Medical Ethics: What You Should Know
Today we continue “DRops of Wisdom,” our physician blog, with Dr. Stewart Stein, the associate vice president of medical services for Chapters Health System, who shines a light on medical ethics.
What is Medical Ethics?
One day while walking along a street in Seattle, you discover Bill Gates’ wallet lying on the ground containing $5,000. Would you send it back to him? Or perhaps, it is midnight and has been a long and stressful day at work. As you approach the traffic light a block away from home, it is quiet and there are no other cars at the intersection. Would you drive through the red light?
At some point in our lives, many of us have been faced with an ethical dilemma. Working in healthcare, we are not immune to being faced with decisions. Medical ethics involves the incorporation of a moral code into medical practice. Some may be tempted to simply interpret medical ethics as the practice of treating others the way we would wish to be treated ourselves. However, variations in individual circumstances, values and laws require a more thoughtful approach.
It is generally agreed that there are four key principles in which medical ethics is founded:
- Respecting a patient’s wishes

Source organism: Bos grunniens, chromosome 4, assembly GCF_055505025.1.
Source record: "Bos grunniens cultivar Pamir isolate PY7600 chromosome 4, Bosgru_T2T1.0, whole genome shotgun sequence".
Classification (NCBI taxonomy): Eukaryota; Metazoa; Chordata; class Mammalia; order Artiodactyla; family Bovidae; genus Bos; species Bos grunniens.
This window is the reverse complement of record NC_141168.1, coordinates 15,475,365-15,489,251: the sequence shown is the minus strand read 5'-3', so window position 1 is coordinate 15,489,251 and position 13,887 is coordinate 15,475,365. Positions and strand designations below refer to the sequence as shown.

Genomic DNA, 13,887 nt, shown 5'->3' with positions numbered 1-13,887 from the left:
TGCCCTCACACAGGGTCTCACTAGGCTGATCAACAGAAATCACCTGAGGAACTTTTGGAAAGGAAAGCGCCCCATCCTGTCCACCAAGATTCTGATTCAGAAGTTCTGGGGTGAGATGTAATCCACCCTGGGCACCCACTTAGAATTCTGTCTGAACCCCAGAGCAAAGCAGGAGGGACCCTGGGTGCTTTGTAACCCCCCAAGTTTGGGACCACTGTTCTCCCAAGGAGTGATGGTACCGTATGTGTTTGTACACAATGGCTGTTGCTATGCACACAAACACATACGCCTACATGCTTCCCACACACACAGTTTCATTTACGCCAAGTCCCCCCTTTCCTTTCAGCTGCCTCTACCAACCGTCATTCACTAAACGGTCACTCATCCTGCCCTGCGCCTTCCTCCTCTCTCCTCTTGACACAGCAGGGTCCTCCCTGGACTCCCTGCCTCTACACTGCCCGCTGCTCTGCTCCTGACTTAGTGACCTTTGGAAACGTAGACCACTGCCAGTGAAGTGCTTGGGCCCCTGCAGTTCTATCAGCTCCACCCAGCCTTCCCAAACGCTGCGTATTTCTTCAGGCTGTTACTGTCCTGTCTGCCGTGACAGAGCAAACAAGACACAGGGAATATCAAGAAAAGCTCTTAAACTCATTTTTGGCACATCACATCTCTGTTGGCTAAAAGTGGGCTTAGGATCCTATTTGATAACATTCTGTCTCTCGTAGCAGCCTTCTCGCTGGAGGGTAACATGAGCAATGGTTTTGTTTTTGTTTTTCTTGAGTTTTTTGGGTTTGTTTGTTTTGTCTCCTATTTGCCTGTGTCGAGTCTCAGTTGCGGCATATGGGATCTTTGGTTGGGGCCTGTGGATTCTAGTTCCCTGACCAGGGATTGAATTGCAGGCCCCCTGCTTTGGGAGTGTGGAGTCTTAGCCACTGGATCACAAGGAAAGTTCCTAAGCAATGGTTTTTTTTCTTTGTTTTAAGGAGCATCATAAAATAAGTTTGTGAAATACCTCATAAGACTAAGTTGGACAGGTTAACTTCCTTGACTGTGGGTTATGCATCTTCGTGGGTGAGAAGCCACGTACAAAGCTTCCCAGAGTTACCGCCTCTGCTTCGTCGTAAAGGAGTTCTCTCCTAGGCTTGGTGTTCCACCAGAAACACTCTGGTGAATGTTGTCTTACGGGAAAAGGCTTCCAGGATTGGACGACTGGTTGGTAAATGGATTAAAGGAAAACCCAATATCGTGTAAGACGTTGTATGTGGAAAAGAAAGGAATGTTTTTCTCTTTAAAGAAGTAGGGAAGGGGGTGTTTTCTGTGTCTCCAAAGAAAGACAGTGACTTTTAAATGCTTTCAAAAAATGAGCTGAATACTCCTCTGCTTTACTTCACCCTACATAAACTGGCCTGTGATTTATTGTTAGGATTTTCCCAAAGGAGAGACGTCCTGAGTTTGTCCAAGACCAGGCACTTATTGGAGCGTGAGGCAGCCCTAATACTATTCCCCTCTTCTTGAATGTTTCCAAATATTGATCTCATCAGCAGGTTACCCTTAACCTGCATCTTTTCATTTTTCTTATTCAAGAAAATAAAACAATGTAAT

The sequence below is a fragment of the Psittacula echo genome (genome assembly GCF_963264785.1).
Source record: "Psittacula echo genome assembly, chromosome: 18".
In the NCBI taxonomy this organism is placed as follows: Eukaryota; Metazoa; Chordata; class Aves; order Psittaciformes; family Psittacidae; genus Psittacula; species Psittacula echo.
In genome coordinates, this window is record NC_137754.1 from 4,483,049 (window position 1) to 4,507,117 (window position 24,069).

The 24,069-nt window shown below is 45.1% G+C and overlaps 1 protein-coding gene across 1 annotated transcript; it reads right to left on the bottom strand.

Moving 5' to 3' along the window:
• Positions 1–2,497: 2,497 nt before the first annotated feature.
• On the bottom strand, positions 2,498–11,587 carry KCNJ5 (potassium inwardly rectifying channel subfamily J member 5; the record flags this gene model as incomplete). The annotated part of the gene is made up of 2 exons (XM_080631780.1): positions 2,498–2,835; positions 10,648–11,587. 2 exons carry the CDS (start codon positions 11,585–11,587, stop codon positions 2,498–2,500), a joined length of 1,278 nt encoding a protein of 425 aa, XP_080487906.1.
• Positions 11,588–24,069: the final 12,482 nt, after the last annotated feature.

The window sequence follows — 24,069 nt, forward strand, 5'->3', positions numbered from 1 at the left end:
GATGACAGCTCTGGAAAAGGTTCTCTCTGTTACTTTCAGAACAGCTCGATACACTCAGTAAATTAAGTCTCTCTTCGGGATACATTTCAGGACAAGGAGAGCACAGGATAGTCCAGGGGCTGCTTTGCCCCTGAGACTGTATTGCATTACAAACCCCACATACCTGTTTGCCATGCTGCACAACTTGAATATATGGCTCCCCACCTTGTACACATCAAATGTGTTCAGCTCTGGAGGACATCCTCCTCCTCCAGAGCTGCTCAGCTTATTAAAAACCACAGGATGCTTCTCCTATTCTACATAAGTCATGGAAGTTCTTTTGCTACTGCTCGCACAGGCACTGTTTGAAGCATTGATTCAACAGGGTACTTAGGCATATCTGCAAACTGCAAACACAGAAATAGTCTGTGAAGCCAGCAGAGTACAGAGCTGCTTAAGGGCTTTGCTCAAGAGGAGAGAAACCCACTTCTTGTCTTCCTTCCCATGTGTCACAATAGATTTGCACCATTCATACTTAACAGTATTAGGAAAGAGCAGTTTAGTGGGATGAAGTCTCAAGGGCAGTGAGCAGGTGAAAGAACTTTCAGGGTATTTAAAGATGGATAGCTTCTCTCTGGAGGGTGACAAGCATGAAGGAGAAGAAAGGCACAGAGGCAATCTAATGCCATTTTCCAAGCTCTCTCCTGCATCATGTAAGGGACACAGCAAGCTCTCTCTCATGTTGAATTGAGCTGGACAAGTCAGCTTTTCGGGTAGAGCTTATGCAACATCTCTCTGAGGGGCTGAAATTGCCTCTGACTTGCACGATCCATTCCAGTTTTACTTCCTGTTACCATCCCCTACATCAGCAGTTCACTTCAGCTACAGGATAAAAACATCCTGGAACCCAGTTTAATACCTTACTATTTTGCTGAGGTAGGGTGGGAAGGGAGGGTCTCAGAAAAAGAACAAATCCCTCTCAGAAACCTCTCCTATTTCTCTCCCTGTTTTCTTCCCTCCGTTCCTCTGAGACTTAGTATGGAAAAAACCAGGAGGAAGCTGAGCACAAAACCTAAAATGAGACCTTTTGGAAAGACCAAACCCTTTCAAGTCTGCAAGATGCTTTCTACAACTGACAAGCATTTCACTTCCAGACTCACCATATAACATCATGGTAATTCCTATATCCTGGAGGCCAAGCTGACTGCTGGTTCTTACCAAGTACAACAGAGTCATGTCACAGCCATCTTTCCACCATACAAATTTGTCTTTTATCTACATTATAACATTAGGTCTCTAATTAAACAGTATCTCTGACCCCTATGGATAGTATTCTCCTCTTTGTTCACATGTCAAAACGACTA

- Following the basic premise to do no harm
- Contributing in some way to the patient’s welfare
- Providing healthcare with fairness and equality
Posing an Ethical Dilemma
When challenging situations are presented to medical professionals, most will consider these principles automatically. When these principles align, decision making is straight forward. When these principles are in conflict, the healthcare team is challenged.
Here is an example of a medical ethics dilemma:
An 84-year-old man with severe heart disease has an implanted defibrillator device. It has been firing occasionally as his disease has progressed. He experiences considerable pain when this occurs and had asked the medical team to deactivate the device and allow him to die. Dismayed by his decision, his family persuades him to keep the defibrillator operational. As his condition continues to deteriorate, he becomes minimally responsive and the device begins firing several times a day. The device is clearly causing pain and is not improving his quality of life according to his physicians. From the perspective of respecting a patient’s wishes, it would be appropriate to leave the device in an active state. From the perspective of doing no harm and contributing to the patient’s welfare, the correct decision would be to deactivate the device and allow nature to take its course. How should the team proceed?
At Chapters Health, we have a specific committee in place to discuss at length these types of situations. The Staff Ethics Committee (SEC) is comprised of representatives from all hospice affiliates — Good Shepherd Hospice, HPH Hospice and LifePath Hospice and Chapters Health Palliative Care — and includes nurses, physicians, social workers and chaplains. The make-up of the SEC lends itself to considering each case from multiple perspectives and working with the patient care team to provide guidance and alternatives. When the ethical path is not clear, the SEC is there to help.